8:47 a.m.: According to The Washington Post, Ukrainian President Volodymyr Zelenskyy said enhancing his country’s arsenal and imposing tougher economic sanctions on Moscow will determine whether the war with Russia will last weeks, months or years.

“The amount of support for Ukraine directly affects the restoration of peace,” he said. “It literally defines how many more Ukrainians the occupiers will manage to kill.”

8:32 a.m.: Russian shelling of the city of Lysychansk in Ukraine’s eastern Luhansk region is threatening to disrupt the evacuation of civilians from the city, The Washington Post reported, citing a statement Saturday by regional governor Serhiy Haidai.

“Do not hesitate to evacuate,” he told citizens in a video on Telegram. “The situation is escalating. The Luhansk region is constantly on fire from hits by enemy weapons. It becomes more difficult to break into settlements to bring help.”

Haidai said Russian forces targeted the oil refinery in Lysychansk, starting a fire there. He warned residents to remain in shelters. He accused Russian forces of “directly shelling” cities “without consideration about residential buildings.”

8:20 a.m.: The Associated Press reports trucks and other vehicles carrying humanitarian aid were queued to enter Ukraine from Poland's Medyka border station on Saturday. The line was estimated to be 2.5 km long, with drivers carrying goods and aid for the country ahead of Easter.

Several trucks and cars were reportedly waiting for more than two days to cross the border to Ukraine.

8:00 a.m.: The Associated Press reports Kyiv Mayor Vitali Klitschko said that one person died and several more were wounded in Saturday morning airstrikes on the Darnytski district of the capital, as Russian forces resumed scattered attacks. The strikes on Kyiv, the Russian Defense Ministry said, targeted an armored vehicle plant in the Ukrainian capital.

Klitschko urged Ukrainians not to return to Kyiv just yet in televised remarks Saturday, warning that strikes on the capital are likely to continue and that its suburbs are rigged with explosives left behind by retreating Russian troops.

The latest strikes served as a stark reminder to Ukrainians and their Western supporters that the whole country remains under threat, despite the Russian forces' pivot to the east, where a new offensive is feared.

7:50 a.m.: Reuters reports that in besieged Mariupol, scene of the war's heaviest fighting and worst humanitarian catastrophe, Russian troops pressed recent advances, hoping to make up for their failure to capture Kyiv by finally seizing their first big prize of the war.

Ukraine's military said Russian warplanes that took off from Belarus had also fired missiles at the Lviv region near the Polish border, where four cruise missiles were shot down by Ukrainian air defenses.

Across Ukraine to the southeast in Mariupol, Reuters journalists in Russian-held parts of the port city reached the Ilyich steel works, which Moscow claimed to have captured on Friday, one of two giant metals plants where Ukrainian troops have held out in underground tunnels and bunkers.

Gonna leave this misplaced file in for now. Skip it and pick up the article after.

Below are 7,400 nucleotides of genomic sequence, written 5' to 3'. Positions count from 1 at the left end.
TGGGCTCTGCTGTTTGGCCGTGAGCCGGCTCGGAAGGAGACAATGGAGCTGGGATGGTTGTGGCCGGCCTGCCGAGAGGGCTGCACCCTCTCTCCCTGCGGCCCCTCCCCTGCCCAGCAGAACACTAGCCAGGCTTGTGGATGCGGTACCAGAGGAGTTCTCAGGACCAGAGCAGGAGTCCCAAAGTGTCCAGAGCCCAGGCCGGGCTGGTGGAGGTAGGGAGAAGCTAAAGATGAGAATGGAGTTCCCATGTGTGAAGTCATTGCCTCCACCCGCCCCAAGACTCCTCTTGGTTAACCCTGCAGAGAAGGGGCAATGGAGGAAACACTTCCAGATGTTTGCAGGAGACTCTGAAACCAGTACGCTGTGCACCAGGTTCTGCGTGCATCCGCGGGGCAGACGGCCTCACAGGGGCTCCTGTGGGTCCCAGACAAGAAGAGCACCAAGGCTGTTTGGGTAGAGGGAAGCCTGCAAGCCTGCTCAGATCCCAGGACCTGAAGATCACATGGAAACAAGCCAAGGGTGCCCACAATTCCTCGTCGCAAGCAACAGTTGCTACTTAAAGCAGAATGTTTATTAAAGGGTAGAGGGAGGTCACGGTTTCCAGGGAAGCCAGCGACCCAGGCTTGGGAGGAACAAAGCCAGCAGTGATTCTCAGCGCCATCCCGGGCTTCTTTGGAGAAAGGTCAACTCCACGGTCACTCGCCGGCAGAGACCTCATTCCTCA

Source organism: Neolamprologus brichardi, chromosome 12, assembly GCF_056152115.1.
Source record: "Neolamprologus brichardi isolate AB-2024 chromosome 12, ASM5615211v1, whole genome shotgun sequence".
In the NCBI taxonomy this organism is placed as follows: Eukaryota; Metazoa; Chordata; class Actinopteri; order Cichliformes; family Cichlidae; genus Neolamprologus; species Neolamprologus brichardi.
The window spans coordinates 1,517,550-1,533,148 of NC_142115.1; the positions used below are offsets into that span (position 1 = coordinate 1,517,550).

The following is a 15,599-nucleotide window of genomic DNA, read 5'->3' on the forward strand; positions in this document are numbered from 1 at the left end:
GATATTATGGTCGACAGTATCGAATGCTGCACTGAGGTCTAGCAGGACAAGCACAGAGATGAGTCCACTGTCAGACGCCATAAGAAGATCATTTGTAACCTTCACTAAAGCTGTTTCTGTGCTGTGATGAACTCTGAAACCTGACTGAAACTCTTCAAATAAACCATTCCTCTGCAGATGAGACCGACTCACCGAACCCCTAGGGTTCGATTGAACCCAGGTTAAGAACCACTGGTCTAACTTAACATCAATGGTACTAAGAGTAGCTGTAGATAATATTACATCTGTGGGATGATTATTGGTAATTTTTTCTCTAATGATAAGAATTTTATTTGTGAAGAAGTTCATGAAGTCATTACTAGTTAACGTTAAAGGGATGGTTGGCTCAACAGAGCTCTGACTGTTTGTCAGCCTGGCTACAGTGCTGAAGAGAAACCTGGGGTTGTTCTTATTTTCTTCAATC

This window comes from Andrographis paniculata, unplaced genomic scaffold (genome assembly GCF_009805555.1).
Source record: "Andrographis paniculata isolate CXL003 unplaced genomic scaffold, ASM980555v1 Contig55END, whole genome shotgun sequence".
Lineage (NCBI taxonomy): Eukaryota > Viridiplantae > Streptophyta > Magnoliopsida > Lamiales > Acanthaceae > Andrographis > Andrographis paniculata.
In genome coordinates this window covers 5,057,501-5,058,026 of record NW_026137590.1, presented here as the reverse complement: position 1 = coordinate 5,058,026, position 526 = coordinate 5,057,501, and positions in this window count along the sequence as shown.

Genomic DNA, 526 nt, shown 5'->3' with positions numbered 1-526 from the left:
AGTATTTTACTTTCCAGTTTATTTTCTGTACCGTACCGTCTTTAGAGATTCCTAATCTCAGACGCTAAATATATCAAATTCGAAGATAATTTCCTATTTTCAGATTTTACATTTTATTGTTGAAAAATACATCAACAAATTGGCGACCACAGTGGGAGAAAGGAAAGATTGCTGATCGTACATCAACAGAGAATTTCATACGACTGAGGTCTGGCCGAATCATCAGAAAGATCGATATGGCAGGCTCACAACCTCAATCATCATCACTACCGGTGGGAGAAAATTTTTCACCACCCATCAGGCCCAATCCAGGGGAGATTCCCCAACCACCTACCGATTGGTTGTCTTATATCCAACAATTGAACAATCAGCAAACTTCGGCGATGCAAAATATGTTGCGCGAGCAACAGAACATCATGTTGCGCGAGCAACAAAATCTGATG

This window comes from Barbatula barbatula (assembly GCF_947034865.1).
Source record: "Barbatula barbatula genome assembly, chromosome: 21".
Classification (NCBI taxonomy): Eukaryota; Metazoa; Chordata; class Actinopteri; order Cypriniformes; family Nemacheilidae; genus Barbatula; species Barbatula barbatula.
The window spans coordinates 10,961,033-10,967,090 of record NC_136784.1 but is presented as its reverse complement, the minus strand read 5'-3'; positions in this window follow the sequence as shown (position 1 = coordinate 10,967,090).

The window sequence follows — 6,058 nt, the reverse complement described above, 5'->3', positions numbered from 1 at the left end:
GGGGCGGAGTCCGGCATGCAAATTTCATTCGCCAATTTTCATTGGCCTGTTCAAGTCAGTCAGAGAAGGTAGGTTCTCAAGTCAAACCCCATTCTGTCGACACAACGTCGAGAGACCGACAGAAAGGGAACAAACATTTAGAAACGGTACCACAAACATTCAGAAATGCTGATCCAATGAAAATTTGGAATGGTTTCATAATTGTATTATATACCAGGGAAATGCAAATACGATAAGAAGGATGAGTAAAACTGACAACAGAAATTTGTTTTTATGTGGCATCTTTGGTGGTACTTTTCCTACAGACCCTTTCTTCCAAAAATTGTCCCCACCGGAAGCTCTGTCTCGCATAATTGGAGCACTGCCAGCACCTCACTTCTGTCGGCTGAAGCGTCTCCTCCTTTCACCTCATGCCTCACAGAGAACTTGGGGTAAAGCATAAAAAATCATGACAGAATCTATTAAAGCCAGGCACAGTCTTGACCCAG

The factory was reduced to a silent ruin of twisted steel and blasted concrete, with no sign of defenders present. Outside, at least half a dozen civilian bodies were scattered on nearby streets, including a woman in a pink parka and white shoes.

6:33 a.m.: Reuters reports that Russia's foreign ministry has barred entry to the country for British Prime Minister Boris Johnson, Foreign Secretary Liz Truss, Defense Secretary Ben Wallace and 10 other British government members and politicians.

5:03 a.m.: A military hardware factory in the Ukrainian capital Kyiv was hit by strikes early Saturday, an Agence France-Presse journalist said, a day after Russian forces bombed a missile unit outside the city.

Russia's defense ministry said Moscow's forces had used "high-precision long-range" weapons to hit facilities at an armaments plant in Kyiv.

4:36 a.m.: Maksym Kozytskyy, the governor of the Lviv region in western Ukraine, said Russian Su-35 aircraft that took off from the Baranovichi airfield in Belarus carried out missile strikes in Lviv Saturday morning, according to the Associated Press.

In a Telegram post, Kozytskyy also said Ukraine shot down four cruise missiles.

3:15 a.m. Ukraine is using facial recognition software to identify dead or captured Russian soldiers, the Washington Post reports. Ukraine's IT Army, a volunteer force of hackers and activists says it has used those identifications to inform the families of the deaths of 582 Russians, including by sending them photos of the abandoned corpses. Some worry the practice, which seems designed to spark dissent inside Russia, could backfire.

2:20 a.m.: Ukrainian Deputy Prime Minister Iryna Vereshchuk said on Telegram that over 2,800 people used humanitarian corridors Friday to escape regions in Ukraine where fighting continues. Most of the evacuees fled from Mariupol and Berdyansk to Zaporizhia.

12:45a.m.: Reuters reports that explosions were heard in the early hours on Saturday in Ukraine's capital, Kyiv, and the western city of Lviv. Air raid sirens were going off over most of Ukraine early on Saturday , but there has been no official confirmation of the explosions.